New national security policy

Pakistan is complex country with complex problems but at times complex problems have simple solutions

Kamran Yousaf January 03, 2022
This writer is a senior foreign affairs correspondent at The Express Tribune

Last week the federal cabinet approved, what the government claims, Pakistan’s first-ever national security policy. The policy has yet to be made public but is believed to have covered all internal and external aspects. National Security Adviser Dr Moeed Yusuf is the man behind the new national security policy. He must have given a true assessment of the situation and suggested a way forward on the current precipice given the fact that before taking up the government job, Moeed used to say all the right things through his writing and opinions. In fact, his views were not different from those who are often branded as anti-state or traitors.

Pakistan is complex country with complex problems but at times complex problems have simple solutions. The authors of the new security policy must have burnt the proverbial midnight oil to come up with news suggestions and ideas given the multiple problems facing the country. The new policy may have been spread over hundreds of pages but if we are to pull the country out of the current quagmire perhaps a one-page document would do the job. The key issue we need to figure out first and foremost is whether Pakistan is a security state or welfare state. Certainly, the founders of Pakistan wanted to see it as a welfare state but because of our internal follies and external factors the country has for decades been seen as a security state.

In the new policy we must strive for getting rid of this tag. How that can be achieved? The state has to do course correction. Rule of law and adherence to the Constitution by all state institutions and its functionaries is a perquisite. Every individual, no matter how powerful, has to be answerable. No holy cows. Political stability is paramount for any sustained economic growth and reforms. No matter what type of a policy is drafted, nothing will change unless we stop manipulating election results and conspiring against elected governments. Use of religion for the purposes of advancing political goals is another disease that has wreaked havoc in our society. The policy of relying on non-state actors and religious groups to pursue strategic objectives has cost us dear. This fact has been admitted not only by our civilian leaders but also those in uniform.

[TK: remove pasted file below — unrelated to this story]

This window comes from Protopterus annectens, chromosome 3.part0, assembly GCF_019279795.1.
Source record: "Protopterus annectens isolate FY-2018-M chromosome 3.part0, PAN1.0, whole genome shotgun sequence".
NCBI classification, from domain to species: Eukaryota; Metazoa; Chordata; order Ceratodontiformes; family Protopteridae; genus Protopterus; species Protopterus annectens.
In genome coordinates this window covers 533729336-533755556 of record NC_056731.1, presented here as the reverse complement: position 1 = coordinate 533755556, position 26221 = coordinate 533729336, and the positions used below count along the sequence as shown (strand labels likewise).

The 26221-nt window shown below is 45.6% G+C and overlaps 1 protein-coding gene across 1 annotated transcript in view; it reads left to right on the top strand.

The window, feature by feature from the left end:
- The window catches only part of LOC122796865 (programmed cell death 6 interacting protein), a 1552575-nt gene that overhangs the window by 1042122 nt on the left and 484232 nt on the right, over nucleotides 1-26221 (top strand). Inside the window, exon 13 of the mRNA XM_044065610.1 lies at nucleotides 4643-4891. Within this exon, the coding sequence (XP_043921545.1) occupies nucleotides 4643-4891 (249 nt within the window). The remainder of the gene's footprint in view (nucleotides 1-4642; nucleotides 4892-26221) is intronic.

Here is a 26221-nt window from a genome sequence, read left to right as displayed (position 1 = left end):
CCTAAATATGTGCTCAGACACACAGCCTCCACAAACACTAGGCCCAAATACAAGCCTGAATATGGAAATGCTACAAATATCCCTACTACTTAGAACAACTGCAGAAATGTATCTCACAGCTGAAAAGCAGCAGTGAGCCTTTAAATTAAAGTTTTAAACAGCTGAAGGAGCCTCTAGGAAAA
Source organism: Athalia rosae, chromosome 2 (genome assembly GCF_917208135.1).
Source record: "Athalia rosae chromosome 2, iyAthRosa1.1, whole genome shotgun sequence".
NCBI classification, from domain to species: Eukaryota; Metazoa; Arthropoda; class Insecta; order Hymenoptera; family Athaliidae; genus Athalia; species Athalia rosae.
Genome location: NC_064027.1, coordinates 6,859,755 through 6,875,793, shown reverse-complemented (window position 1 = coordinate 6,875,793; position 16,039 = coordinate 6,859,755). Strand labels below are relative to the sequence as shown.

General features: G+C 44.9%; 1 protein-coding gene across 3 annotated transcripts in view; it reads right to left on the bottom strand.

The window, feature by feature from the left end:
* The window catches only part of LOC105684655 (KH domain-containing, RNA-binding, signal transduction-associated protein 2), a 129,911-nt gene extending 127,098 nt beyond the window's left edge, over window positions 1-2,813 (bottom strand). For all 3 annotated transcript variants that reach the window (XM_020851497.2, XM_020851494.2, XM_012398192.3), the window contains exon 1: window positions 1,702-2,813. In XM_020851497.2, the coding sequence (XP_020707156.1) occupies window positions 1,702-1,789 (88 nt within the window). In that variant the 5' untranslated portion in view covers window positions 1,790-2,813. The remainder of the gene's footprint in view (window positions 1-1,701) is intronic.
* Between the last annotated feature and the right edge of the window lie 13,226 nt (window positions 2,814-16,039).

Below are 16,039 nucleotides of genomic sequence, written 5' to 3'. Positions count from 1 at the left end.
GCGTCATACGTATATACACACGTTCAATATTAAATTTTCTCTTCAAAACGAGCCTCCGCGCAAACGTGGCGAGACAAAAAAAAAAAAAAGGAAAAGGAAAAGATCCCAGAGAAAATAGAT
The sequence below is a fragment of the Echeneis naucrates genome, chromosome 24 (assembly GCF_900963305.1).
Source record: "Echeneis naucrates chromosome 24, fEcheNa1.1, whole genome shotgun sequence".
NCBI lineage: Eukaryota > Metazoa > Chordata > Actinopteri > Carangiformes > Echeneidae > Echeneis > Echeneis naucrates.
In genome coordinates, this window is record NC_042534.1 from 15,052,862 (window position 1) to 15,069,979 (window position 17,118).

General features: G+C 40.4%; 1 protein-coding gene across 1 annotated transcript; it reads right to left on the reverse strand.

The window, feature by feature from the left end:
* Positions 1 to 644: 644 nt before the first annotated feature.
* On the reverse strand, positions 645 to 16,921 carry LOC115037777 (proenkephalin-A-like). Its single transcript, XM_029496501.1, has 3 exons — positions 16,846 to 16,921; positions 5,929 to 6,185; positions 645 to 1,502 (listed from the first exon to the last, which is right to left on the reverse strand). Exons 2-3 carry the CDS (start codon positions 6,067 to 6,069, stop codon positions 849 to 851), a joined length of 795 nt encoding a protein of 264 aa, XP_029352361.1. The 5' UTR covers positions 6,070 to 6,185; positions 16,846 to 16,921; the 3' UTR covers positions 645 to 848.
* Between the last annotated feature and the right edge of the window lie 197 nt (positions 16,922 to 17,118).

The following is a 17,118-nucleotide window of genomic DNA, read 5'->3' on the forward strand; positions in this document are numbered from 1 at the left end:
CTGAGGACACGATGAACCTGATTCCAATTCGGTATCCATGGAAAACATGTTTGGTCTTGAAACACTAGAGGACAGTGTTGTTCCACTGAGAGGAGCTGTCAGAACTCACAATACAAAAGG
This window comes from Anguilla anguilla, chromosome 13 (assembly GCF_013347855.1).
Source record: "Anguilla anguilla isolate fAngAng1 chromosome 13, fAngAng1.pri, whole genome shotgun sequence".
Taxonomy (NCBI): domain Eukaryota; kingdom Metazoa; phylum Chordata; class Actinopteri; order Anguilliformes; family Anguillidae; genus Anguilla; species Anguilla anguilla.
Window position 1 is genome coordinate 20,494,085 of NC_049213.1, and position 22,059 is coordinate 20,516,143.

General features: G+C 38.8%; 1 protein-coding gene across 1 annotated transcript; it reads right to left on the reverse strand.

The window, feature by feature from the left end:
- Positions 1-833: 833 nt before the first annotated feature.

In the new security policy there has been a greater emphasis on human security. The policy seeks transformation in Pakistan’s role from being a geo-strategic to geo-economic hub. But for that, some key decisions have to be made. The crucial question of course is: can we do trade with India without resolving the longstanding dispute over Kashmir? For the last seven decades, Pakistan has consistently maintained that trade and commercial ties could only happen when the issue of Kashmir is settled. Governments in the past tried to bring a shift in that approach but were unsuccessful. Those who staunchly opposed trade ties with India believe that if Pakistan starts trading with India like any other country that would weaken Pakistan’s stance on Kashmir. But the counter view is that increased trade and commercial ties may create inter-dependencies, perhaps leading to the resolution of disputes. Proponents of that approach cite the example of India-China rivalry. The two countries are engaged in territorial disputes over which there have been bloody exchanges at the border in the last couple of years, yet the bilateral trade figure between them is astonishing, having touched a record $114 billion this year. This burgeoning trade between the two Asian countries will prevent an all-out war since the stakes are too high.

Can Pakistan also think on these lines? Certainly, it is not going to be an easy proposition but that’s what the new security policy must focus on — finding answers to difficult questions. Else, it will be an exercise in futility.


Published in The Express Tribune, January 03, 2022.

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